In 2017, Decathlon rose to France's top spot in YouGov's "Best Brands" ranking, which measures how popular brands are. And virtual reality, installed in 14 French stores and in many others this summer, may well pay off. Stores that applied to have VR - the retailer wanted to be certain they were motivated -, are not sorry they did, now that they can have customers visit all 14 tent models in the blink of an eye. The lack of this feature used to be "the main factor holding back sales," exclaims Nathalie Beugé, Quechua/Decathlon Camping Digital Communication & e-commerce manager. Imagine day in day out, a sales person has to unpack and pack up a tent again before unpacking another because there's not enough space… With this latest feature, not only can customers have fun visiting a tent and see every last detail wearing a VR helmet and in real life situations like in a desert, mountains or forests, but they can also compare it with other models. Beugé explains that in-store it is always the cheapest models that are on display because they are smaller, and it is hard to display and explain more advanced models' latest features such as higher protection against UV, heat, rain, etc.
A sales boosting device for a pretty complex product
Thanks to introducing VR, customers can now view the Quechua tent range in selected backgrounds by adjusting the VR brightness and weather conditions. Equipped with HTC helmets provided in-store, customers can find out the features of the life-size tents displayed in VR backgrounds very close to reality. VR really does boost sales by "plunging customers into another world, in a holiday situation, where they can see the tent in real life conditions," says Pascal Malotti, VP advisory and marketing of digital marketing agency Valtech, which developed VR together with Decathlon. "In the last three years VR has come on leaps and bounds. Nowadays, you don't feel sick any more. The technology is more mature" he adds.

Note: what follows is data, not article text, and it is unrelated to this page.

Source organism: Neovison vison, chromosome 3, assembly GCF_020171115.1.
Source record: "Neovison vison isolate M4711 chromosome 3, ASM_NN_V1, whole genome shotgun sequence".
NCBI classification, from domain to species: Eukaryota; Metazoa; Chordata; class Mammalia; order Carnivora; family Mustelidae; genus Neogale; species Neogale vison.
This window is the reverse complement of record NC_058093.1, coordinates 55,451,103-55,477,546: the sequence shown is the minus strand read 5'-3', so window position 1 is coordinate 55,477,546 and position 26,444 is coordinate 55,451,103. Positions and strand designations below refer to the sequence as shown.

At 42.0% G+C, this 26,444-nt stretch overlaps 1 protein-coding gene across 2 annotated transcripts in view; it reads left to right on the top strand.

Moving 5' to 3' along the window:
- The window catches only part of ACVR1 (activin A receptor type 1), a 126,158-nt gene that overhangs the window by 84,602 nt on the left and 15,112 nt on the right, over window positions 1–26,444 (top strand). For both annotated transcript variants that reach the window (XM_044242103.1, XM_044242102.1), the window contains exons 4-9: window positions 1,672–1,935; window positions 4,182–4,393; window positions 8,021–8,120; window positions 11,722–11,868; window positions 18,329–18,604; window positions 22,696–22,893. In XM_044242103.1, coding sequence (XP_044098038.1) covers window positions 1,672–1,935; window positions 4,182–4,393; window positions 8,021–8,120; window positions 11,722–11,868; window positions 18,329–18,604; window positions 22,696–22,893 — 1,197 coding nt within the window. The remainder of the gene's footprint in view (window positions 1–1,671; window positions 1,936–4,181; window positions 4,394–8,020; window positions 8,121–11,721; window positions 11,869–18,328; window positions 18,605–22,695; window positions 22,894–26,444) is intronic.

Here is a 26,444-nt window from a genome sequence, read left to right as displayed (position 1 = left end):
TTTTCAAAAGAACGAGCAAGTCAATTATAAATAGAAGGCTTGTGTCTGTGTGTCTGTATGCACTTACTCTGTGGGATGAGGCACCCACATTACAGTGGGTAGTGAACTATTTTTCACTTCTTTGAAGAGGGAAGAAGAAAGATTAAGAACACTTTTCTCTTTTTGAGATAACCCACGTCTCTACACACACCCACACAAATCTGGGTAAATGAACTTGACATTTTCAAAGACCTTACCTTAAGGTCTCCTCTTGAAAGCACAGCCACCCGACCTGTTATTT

MVP, surveys and agility
Before launching big time, Decathlon trialled an MVP (minimum viable product) in two stores and conducted hundreds of surveys with customers and sales people. The specifications were then adjusted based on the results, which "were extremely positive", enthuses Beugé. Following the results they added pitching and taking down tents and even their measurements. "The entire development was based on trial and error. In just three months, it was done and dusted", add the two managers. Now, Beugé can monitor use of VR remotely via a kind of CMS, to see for example if it has been switched on, or to deliver a new feature once available. It is noteworthy that over 95% of users recommend this new shopping experience.
How was the project organized? "Without really wanting to, we applied the same approach as for the Lean program combined with remote management," answers Beugé. Decathlon and Valtech technicians and operational staff were involved and development was done in Montreal Canada- "We ended up only having to train one team". "We spend all our time on Hangout or Skype". An agile approach for a "liberated business".
Many other French and European stores (roughly 50) will be equipped with VR, without rushing so as to train staff well and ensure they have fully bought into the project, which has turned out to be very big. Indeed the project is practically unprecedented and is backed by constantly striving to improve VR device quality.